Insurance & Reinsurance
As of February 2020, cannabis is legal for adults over the age of 21 in eleven states and Washington D.C.
As of February 1, 2020, cannabis is legal for recreational and medical use by adults over the age of 21 in 11 states and Washington D.C., and is legal for medical use in 33 states. These numbers are likely to increase substantially in the next few years as more than half the states have pending legislation legalizing cannabis for some use or decriminalizing the drug. Currently, there are bills pending in 20 states to allow adult recreational use, 10 states to decriminalize simple possession, and 12 states with bills to create comprehensive medical cannabis programs, with some overlap among these three categories. Yet, despite the rapid expansion that the cannabis market continues to experience, the cannabis industry continues to face substantial obstacles, inter alia, in meeting its needs for the broad range of insurance coverages that businesses normally require—ranging from property and general liability insurance to coverages for their employees.
In the face of continued federal illegality of cannabis and related legal uncertainty, the insurance industry has understandably been cautious about providing coverage to cannabis businesses. There are players in the insurance market currently conducting business with the cannabis industry, especially in the surplus lines market. However, most insurance companies, particularly in the admitted market, remain hesitant about covering this growing and potentially highly lucrative business for various reasons, most notably the continued federal status of cannabis as a Schedule 1 drug. In addition, there remain practical difficulties in providing coverage to cannabis businesses, because cannabis companies must generally operate on a cash-only basis. There has been some relief for the industry as some regional banks and credit unions have begun offering financial services to cannabis businesses. However, nationally based banking organizations have yet to step in and offer financial services to the industry, as these banks and credit card companies remain wary of engaging with cannabis companies for fear of prosecution at the federal level. Due to its status as a federally controlled substance and the lack of insurers offering coverage on cannabis, the industry faces insufficient coverage, gaps in coverage, and high premiums.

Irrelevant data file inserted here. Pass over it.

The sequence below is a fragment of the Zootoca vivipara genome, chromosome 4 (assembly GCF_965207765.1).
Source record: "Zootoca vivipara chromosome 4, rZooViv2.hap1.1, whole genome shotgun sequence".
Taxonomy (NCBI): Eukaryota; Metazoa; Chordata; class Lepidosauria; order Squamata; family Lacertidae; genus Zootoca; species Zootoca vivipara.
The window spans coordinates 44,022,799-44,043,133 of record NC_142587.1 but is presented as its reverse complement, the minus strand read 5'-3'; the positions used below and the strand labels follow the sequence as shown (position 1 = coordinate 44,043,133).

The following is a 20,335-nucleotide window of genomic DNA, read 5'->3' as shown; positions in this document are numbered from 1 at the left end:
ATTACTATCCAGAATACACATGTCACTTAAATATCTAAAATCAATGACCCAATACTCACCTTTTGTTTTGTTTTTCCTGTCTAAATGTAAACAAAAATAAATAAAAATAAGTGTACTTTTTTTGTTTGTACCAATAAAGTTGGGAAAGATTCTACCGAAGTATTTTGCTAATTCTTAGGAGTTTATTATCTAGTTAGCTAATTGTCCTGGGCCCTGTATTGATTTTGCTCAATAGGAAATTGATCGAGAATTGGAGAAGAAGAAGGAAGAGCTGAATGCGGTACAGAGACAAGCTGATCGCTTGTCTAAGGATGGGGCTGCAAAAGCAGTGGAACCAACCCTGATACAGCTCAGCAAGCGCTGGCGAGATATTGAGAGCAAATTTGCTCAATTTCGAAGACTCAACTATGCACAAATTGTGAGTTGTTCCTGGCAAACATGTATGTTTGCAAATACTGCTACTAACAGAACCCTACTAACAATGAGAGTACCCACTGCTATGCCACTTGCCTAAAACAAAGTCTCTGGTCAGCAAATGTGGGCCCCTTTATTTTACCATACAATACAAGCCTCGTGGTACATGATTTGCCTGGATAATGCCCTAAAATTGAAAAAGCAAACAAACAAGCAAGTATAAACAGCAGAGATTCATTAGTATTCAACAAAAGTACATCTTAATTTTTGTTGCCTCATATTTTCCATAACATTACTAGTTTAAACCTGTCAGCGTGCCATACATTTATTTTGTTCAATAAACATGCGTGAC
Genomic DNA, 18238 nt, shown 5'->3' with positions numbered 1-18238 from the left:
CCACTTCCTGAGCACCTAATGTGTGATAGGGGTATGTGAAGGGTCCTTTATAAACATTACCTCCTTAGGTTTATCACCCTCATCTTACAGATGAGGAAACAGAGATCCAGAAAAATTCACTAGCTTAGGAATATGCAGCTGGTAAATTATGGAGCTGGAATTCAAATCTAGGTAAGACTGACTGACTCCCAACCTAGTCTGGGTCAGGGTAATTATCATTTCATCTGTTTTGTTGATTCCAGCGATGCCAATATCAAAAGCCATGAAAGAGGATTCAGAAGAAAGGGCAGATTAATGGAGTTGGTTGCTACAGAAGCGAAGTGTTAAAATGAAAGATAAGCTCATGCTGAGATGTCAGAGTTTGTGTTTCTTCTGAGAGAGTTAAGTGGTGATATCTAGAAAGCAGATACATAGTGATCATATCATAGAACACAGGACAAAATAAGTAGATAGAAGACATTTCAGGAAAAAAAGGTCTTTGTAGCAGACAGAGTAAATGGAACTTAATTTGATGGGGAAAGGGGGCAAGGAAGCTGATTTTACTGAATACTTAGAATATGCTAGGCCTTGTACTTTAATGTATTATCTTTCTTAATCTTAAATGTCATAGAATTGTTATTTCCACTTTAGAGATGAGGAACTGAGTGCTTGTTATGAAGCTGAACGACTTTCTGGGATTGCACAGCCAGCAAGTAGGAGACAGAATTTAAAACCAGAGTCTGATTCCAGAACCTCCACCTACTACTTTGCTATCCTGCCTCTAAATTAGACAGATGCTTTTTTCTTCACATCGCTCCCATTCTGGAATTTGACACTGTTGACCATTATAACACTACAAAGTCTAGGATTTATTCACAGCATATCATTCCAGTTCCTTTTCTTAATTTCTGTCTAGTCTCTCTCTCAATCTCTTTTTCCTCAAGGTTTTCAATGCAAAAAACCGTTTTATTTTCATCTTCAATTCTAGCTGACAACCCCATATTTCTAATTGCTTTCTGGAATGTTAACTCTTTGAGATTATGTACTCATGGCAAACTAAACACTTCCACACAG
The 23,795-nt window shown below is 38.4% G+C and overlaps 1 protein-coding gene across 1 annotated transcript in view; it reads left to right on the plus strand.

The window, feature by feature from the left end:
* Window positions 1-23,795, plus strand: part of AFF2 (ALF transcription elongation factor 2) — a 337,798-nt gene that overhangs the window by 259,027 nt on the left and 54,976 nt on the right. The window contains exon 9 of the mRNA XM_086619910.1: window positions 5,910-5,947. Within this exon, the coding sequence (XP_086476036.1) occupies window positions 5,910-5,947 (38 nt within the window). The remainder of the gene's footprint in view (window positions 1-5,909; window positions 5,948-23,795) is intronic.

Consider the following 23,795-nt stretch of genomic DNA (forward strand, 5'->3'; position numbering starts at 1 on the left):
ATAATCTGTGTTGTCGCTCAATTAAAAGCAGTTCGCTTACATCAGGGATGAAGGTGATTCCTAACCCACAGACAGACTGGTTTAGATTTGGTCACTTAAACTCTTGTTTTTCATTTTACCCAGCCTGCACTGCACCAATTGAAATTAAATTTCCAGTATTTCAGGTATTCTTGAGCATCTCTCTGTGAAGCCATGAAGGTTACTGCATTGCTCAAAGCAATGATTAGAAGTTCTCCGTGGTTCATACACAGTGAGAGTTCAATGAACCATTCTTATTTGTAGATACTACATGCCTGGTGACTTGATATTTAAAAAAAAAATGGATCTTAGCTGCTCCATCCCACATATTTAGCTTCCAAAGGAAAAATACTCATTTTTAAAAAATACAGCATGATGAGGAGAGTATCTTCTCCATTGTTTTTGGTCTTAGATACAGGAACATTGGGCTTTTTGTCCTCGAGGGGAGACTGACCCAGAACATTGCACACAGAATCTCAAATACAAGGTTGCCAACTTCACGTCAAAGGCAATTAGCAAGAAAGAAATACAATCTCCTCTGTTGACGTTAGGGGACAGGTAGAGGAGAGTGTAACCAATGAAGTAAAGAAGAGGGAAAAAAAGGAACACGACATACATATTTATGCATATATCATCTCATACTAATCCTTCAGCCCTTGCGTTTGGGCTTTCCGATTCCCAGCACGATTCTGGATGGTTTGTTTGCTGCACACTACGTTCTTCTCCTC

Pending bills at the federal level could potentially alleviate some of these burdens. For example, the Clarifying Law Around Insurance of Marijuana Act ("CLAIM Act") would prevent federal criminal prosecution of insurers that insure cannabis-related businesses would prevent civil liability for insurers, agents and brokers that transact business in the cannabis sector. Similarly, the Secure and Fair Enforcement Banking Act ("SAFE Act"), would allow state-licensed marijuana-related businesses to engage freely in relationships with banks and other financial institutions. However, both the CLAIM Act and the SAFE Act have stalled in Congress, and there no longer appears to be meaningful movement towards their passage in the near future.
In contrast to the lack of movement at the federal level, developments at the state level potentially bode well for increased insurance offerings for the cannabis industry. Insurance regulators of several states, including California and New Jersey, are actively working to encourage admitted insurance offerings for the cannabis industry. In addition, the National Association of Insurance Commissioners has created the Cannabis Insurance Working Group, which has adopted the following charges for the next year: (i) assess and report on the status of federal legislation that would protect financial institutions from liability associated with providing services to cannabis businesses; (ii) encourage admitted insurers to ensure coverage adequacy in states where cannabis is legal; (iii) provide insurance resources to the cannabis industry and stay apprised of new products and innovation that may shape insurance offerings for cannabis; and (iv) release a report by the end of 2021 on insurance availability, coverage gap information and other cannabis and hemp insurance-related data. Ultimately, however, only federal legal changes are likely to open a robust admitted insurance market for the cannabis industry.